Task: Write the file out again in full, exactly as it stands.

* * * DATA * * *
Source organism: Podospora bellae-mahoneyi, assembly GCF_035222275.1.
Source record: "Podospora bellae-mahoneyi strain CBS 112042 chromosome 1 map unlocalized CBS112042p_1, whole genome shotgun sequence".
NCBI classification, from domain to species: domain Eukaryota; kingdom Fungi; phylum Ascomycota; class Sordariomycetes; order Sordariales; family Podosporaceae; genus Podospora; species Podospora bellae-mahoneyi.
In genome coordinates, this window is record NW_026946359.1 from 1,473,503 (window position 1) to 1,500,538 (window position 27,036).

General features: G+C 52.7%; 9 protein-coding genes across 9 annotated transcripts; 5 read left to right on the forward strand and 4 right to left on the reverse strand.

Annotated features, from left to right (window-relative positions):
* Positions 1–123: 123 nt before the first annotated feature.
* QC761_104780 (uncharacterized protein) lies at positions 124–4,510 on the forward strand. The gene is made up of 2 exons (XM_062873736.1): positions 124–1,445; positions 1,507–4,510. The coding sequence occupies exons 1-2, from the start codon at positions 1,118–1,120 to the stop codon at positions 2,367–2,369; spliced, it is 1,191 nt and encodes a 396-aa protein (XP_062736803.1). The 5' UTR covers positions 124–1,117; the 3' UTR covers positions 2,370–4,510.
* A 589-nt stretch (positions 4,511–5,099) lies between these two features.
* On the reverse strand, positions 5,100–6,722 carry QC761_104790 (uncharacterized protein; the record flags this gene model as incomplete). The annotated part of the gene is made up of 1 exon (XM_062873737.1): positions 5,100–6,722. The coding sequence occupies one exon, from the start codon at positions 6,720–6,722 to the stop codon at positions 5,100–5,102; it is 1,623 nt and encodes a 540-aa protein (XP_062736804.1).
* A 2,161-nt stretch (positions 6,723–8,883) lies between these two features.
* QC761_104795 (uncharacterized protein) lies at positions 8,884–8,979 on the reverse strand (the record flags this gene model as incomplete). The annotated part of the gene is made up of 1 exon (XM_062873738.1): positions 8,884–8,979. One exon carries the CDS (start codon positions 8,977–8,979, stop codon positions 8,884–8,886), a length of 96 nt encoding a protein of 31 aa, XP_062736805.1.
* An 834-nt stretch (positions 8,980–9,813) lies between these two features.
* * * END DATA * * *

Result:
Source organism: Podospora bellae-mahoneyi, assembly GCF_035222275.1.
Source record: "Podospora bellae-mahoneyi strain CBS 112042 chromosome 1 map unlocalized CBS112042p_1, whole genome shotgun sequence".
NCBI classification, from domain to species: domain Eukaryota; kingdom Fungi; phylum Ascomycota; class Sordariomycetes; order Sordariales; family Podosporaceae; genus Podospora; species Podospora bellae-mahoneyi.
In genome coordinates, this window is record NW_026946359.1 from 1,473,503 (window position 1) to 1,500,538 (window position 27,036).

General features: G+C 52.7%; 9 protein-coding genes across 9 annotated transcripts; 5 read left to right on the forward strand and 4 right to left on the reverse strand.

Annotated features, from left to right (window-relative positions):
* Positions 1–123: 123 nt before the first annotated feature.
* QC761_104780 (uncharacterized protein) lies at positions 124–4,510 on the forward strand. The gene is made up of 2 exons (XM_062873736.1): positions 124–1,445; positions 1,507–4,510. The coding sequence occupies exons 1-2, from the start codon at positions 1,118–1,120 to the stop codon at positions 2,367–2,369; spliced, it is 1,191 nt and encodes a 396-aa protein (XP_062736803.1). The 5' UTR covers positions 124–1,117; the 3' UTR covers positions 2,370–4,510.
* A 589-nt stretch (positions 4,511–5,099) lies between these two features.
* On the reverse strand, positions 5,100–6,722 carry QC761_104790 (uncharacterized protein; the record flags this gene model as incomplete). The annotated part of the gene is made up of 1 exon (XM_062873737.1): positions 5,100–6,722. The coding sequence occupies one exon, from the start codon at positions 6,720–6,722 to the stop codon at positions 5,100–5,102; it is 1,623 nt and encodes a 540-aa protein (XP_062736804.1).
* A 2,161-nt stretch (positions 6,723–8,883) lies between these two features.
* QC761_104795 (uncharacterized protein) lies at positions 8,884–8,979 on the reverse strand (the record flags this gene model as incomplete). The annotated part of the gene is made up of 1 exon (XM_062873738.1): positions 8,884–8,979. One exon carries the CDS (start codon positions 8,977–8,979, stop codon positions 8,884–8,886), a length of 96 nt encoding a protein of 31 aa, XP_062736805.1.
* An 834-nt stretch (positions 8,980–9,813) lies between these two features.